Haskell Tutorial


Haskell is a general purpose, purely functional programming language named after the logician Haskell B. Curry. It was designed in 1988 by a 15-member committee to satisfy, among others, the following constraints. It's features include higher-order functions, non-strict(lazy) semantics, static polymorphic typing, user-defined algebraic datatypes, type-safe modules, stream and continuation I/O, lexical, recursive scoping, curried functions, pattern-matching, list comprehensions, extensible operators and a rich set of primitive data types.

The Structure of Haskell Programs

A module defines a collection of values, datatypes, type synonyms, classes, etc. and exports some of these resources, making them available to other modules.

A Haskell program is a collection of modules, one of which, by convention, must be called Main and must export the value main. The value of the program is the value of the identifier main in module Main, and main must have type Dialogue.

Modules may reference other modules via explicit import declarations, each giving the name of a module to be imported, specifying its entities to be imported, and optionally renaming some or all of them. Modules may be mutully recursive.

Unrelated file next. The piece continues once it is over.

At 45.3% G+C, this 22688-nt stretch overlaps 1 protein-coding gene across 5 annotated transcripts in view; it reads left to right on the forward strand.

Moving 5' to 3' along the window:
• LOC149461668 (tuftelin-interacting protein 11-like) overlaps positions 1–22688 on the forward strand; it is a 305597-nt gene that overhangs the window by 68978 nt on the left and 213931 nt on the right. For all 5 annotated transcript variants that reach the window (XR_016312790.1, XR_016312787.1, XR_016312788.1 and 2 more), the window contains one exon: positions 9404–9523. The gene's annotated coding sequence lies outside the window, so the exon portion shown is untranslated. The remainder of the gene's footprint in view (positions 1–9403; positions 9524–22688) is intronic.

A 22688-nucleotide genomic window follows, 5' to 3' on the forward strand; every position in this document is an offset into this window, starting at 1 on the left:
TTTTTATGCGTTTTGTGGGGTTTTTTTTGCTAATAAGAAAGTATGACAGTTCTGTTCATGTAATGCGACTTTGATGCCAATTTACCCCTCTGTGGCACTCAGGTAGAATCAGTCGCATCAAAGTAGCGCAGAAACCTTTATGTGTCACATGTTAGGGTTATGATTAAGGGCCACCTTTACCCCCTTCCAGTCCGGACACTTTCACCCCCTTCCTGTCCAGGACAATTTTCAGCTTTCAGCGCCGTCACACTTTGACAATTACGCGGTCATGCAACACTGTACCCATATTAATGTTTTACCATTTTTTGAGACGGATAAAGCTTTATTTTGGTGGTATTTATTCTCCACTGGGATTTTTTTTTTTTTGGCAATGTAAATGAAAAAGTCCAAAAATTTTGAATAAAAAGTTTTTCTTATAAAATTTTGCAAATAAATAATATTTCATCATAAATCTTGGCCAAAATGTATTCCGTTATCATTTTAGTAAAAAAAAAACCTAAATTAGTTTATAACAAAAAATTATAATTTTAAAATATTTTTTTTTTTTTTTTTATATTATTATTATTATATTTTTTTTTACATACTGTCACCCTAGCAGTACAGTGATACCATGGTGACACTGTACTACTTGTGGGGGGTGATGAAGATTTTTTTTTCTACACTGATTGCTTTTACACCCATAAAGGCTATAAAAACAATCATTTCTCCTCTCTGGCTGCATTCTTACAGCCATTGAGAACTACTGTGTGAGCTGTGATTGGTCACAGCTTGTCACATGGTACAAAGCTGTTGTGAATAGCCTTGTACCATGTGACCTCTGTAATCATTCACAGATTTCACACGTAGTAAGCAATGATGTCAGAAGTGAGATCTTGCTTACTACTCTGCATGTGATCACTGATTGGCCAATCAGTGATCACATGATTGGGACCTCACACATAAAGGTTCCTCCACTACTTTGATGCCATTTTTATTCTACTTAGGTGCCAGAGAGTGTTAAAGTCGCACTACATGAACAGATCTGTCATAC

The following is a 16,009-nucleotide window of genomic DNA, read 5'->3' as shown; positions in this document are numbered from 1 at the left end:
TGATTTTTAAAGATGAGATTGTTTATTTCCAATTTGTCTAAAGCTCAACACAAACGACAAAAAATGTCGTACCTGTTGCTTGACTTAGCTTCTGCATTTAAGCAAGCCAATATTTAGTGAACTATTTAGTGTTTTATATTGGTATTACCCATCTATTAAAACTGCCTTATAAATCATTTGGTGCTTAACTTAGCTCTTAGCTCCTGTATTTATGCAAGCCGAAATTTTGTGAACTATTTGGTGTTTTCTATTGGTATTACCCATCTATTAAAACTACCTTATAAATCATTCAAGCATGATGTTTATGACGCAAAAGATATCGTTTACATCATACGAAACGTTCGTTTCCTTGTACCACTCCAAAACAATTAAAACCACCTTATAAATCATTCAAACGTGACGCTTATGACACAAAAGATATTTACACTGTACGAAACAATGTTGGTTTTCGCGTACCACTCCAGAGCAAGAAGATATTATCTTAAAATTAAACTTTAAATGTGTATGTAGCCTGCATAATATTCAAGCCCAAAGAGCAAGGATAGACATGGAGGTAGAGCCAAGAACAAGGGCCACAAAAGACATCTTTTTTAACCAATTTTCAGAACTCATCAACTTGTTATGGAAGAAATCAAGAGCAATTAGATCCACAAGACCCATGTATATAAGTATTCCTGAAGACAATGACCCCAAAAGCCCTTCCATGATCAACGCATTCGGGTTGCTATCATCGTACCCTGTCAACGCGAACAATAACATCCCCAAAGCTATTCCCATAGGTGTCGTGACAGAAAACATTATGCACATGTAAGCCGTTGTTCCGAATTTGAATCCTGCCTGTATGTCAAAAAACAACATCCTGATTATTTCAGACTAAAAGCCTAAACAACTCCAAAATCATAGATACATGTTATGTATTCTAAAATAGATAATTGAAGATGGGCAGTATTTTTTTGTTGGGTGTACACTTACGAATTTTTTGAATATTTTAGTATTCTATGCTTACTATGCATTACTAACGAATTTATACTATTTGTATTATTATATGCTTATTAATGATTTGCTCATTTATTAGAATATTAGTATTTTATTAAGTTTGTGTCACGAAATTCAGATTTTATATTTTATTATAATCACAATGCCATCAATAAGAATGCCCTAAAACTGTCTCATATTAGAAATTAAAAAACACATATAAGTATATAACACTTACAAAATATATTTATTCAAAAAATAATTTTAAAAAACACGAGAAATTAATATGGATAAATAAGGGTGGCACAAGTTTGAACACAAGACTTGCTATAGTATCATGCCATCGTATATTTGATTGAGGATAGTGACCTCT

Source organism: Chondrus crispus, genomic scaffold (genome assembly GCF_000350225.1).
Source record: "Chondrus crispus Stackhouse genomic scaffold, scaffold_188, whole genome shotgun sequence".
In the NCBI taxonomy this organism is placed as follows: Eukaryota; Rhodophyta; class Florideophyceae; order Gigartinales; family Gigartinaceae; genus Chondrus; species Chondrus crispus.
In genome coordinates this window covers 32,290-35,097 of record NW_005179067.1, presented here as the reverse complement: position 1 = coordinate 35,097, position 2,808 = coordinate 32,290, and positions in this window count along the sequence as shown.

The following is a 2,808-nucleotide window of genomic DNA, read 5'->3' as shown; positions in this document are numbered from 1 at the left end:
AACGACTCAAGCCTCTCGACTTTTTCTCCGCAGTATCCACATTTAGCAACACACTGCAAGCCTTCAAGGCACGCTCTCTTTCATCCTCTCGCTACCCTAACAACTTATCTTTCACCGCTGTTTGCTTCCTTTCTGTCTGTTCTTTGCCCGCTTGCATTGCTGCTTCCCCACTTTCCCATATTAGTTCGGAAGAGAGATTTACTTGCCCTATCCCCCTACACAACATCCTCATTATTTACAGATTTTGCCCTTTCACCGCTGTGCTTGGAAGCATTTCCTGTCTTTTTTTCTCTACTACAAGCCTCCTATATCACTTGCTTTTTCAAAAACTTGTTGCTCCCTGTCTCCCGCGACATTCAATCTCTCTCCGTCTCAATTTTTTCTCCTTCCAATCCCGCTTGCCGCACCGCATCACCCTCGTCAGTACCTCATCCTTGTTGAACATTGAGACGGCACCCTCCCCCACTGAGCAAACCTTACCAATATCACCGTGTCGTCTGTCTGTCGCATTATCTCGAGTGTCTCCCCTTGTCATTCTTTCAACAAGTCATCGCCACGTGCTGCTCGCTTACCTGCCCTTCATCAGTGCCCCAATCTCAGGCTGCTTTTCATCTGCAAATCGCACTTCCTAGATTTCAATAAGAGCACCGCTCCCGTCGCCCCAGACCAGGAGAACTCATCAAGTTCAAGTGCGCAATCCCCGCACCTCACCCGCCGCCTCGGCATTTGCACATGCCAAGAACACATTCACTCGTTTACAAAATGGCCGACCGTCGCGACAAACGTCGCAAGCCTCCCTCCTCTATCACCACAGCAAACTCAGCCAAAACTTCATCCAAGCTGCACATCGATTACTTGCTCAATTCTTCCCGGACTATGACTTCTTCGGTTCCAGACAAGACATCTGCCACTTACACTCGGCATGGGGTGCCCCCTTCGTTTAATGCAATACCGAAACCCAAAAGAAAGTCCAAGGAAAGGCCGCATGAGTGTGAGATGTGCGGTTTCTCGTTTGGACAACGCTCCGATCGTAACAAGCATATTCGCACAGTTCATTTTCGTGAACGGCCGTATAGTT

The name space for modules is flat, with each module being associated with a unique module name.

There are no mandatory type declarations, although Haskell programs often contain type declarations. The language is strongly typed. No delimiters (such as semicolons) are required at the end of definitions - the parsing algorithm makes intelligent use of layout. Note that the notation for function application is simply juxtaposition, as in sq n.

Single line comments are preceded by ``--'' and continue to the end of the line. For example:

succ n = n + 1  -- this is a successor function
Multiline and nested comments begin with {- and end with -}. Thus
{- this is a 
        comment -}

Lexical Issues

Haskell code will be written in ``typewriter font'' as in ``f (x+y) (a-b)''. Case matters. Bound variables and type variables are denoted by identifiers beginning with a lowercase letter; types, constructors, modules, and classes are denoted by identifiers beginning with an uppercase letter.

Haskell provides two different methods for enclosing declaration lists. Declarations may be explicitly enclosed between braces { } or by the layout of the code.

For example, instead of writing:

f a + f b where { a = 5; b = 4; f x = x + 1 }
one may write:
f a + f b = where a = 5; b = 4
                  f x = x + 1